Speaking of wings. Jays round tip wing is pretty much an exact Piper wing. If you have a Javron round tip wing and ordered any Univair part it will bolt right in (or on), including flaps and ailerons. They are made straight to Piper specs. So lets say you had a wrecked set of wings and wanted to build up a set of experimental wings using some of the parts off the wreck. You could order the stuff you need from Jay and use the salvaged stuff from your wings and it would all fit together. Thats pretty cool. (Usual disclaimer about using too much certified stuff or trying to make a certified airplane into an experimental). Jay is selling a wing kit now (might be a couple of months now for delivery, he still has a bit more catching up to do, but sometime early next year he should be able to ship a wing kit within a few days of getting the order) that will be ready to assemble. No trimming, grinding, cutting etc. Holes drilled in the spars, and one side of rib holes located, but you would use that locator to finish drilling. But all sheet metal bent, cut, and ready to be put together. This kit with flaps, ailerons, and welded tank is about 13.5K right now. He does not have a builders manual yet so you get all the parts but you will have to figure out how to assemble. Builders manual will come at some point. If you want it assembled and ready to cover I think they are going for 17.5K. Obviously prices are subject to change.
The square tip wing is different. Mostly the same parts, but they are moved around, thus standard Piper ailerons and flaps will not fit, so you have to get Jay's. Furthermore Javron sells parts. Just need a set of pre-bent leading edges, spars, etc. He will sell it. It has been a long hard pull for Jay but I have a great deal of admiration and respect for him. Outstanding quality, service, prices, and turn around getting better all the time.

Larry Vetterman is one of those that built faster than Jay could keep up. He has been waiting on his flaps and ailerons. Thats all that is left for him. He will come in under 900 pounds for an 0-320 powered Supercub. Thats pretty cool folks, and easily in the range of the Carbon Cub.

photo-12.jpg

Covered in Oratec. I can't wait to see it in person. It should be outstanding. Adam out in California will probably be #2 finished. Jim in WI might finish before I do ( if I worked on the Cub more and spent less time on this blog.........)



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My flaps and ailerons came in this very nice crate. It would take a lot for the shipper to mess it up. Jay does great work. I am a very happy customer.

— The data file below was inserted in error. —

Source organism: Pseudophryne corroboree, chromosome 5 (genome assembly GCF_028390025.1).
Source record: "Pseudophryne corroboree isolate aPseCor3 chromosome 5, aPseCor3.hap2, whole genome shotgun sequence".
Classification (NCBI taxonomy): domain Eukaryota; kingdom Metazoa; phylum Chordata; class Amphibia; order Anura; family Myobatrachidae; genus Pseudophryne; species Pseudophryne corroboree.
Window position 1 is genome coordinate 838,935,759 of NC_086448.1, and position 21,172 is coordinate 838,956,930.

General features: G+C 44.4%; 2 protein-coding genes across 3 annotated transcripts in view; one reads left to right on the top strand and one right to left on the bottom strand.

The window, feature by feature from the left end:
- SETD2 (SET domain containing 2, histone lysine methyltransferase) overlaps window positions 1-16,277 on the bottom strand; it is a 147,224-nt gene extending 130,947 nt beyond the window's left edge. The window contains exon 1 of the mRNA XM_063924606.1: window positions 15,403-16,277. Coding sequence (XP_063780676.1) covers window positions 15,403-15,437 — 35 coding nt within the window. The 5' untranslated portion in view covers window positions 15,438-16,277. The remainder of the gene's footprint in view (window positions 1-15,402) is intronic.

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Excellent workmanship. Fits perfect. I knew it would based on his other parts/workmanship.



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Ailerons are standard length 102" but moved out to the tip. Weight is 88.2oz (5.5pds)

Flaps are 88" (std is 67", longer due to square wing and extended to fuselage). Weight is 76.0 oz (4.75pds)

I do not have flap and aileron weights from anyone else. If anyone out there can weigh their flaps and ailerons that would be great. Please indicate lengths. Anyone have Dakota, CC, Univair, Piper, Backcountry, weights? Please use a postal scale not bathroom stuff. Thank you from me, and on behalf of others, that might like to see those numbers.

Hope this helps

Bill


 

Excellent report Bill. If I were going to build another, there is no question who I would call for the kit. The components which Jay built for mine were perfect.

Just a reminder that the aileron control horn top connection needs to be twisted (3* as I recall) towards the pulley in the wing for alignment purposes. It is shown on the drawings. The one in this picture appears to be straight.
 
Pete - good eyes. This is a square wing and things are not located in the same places so I don't know if i will need the 3 degree offset yet or not. I'll look at it when I assemble it, but I will remember your input and check it then.
Larry - Jay is supposed to drop them off on his way through here in early Dec.

Torque Tube Shims


Mark and Cal came by today and we got after it pretty good.

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Flaps and Ailerons are covered. Still need to tape and stitch but moving ahead. Mark spent most of the day doing domestic chores.....ironing.


P1020686.jpg

Cals mission was to finalize the Torque Tube install. This requires shims (washers or bushings depending on what nomenclature you choose).
The problem with washers is they are too wide so they encroach into the bearing area. You could just sand or file that side down a bit so you had a flat side thus making it fit but then the rest of it will stick out from between the saddles and look goofy.


P1020687.jpg

The saddle.......kinda messy....this was taken while we were working on it.....

1) You can get shims from McMaster-Carr that are 1/4IDx3/8OD and they fit great. They come in different thicknesses. I got .020. Part #97022A440
They come in packs of 10 for about 4.50. I got two packs.
2) When Jay builds the torque tube saddles they are marked which is fwd and which is aft and in which direction they go. This is important. If you paint over these markings it may take a long while to figure out how they go together. They are welded up in one piece, then checked for fit, then cut apart. When they are cut apart that leaves the width of the kerf that must be shimmed. The Piper parts manual also lists the shims so I guess they are probably available from Univair, and possibly other sources.
3) Cal worked on this for several hours as it was binding when the saddle bolts were tightened up. Even with the shims. We were all flummoxed until Cal figured out that it was binding on the sides, not up and down. I reamed the holes in the saddles separately when I first installed it, and checked for fit, many moons ago. And I used AN3 bolts for the trial fit up just because it was easier to do. Worked great but that masked the problem. Because I reamed the saddles separately, when they were put together the bolt hole was not perfectly straight so as the bolt was tightened it cocked the saddle ever so slightly thus binding things up. When I used the AN3 bolts in the trial fit up there was enough slop from the smaller bolt so that it did not cock off. Once we figured all that out, I reamed (aggressively) the saddles in place (and together) and the problem was solved. Cal probably has a sore back from leaning into the cockpit for several hours trying to get it figured out. I like my controls with ABSOLUTELY NO binding, sloppy loose, and Cal was able to "git-er-done". Came out great. This is one of those areas you just have to work on until you get it right.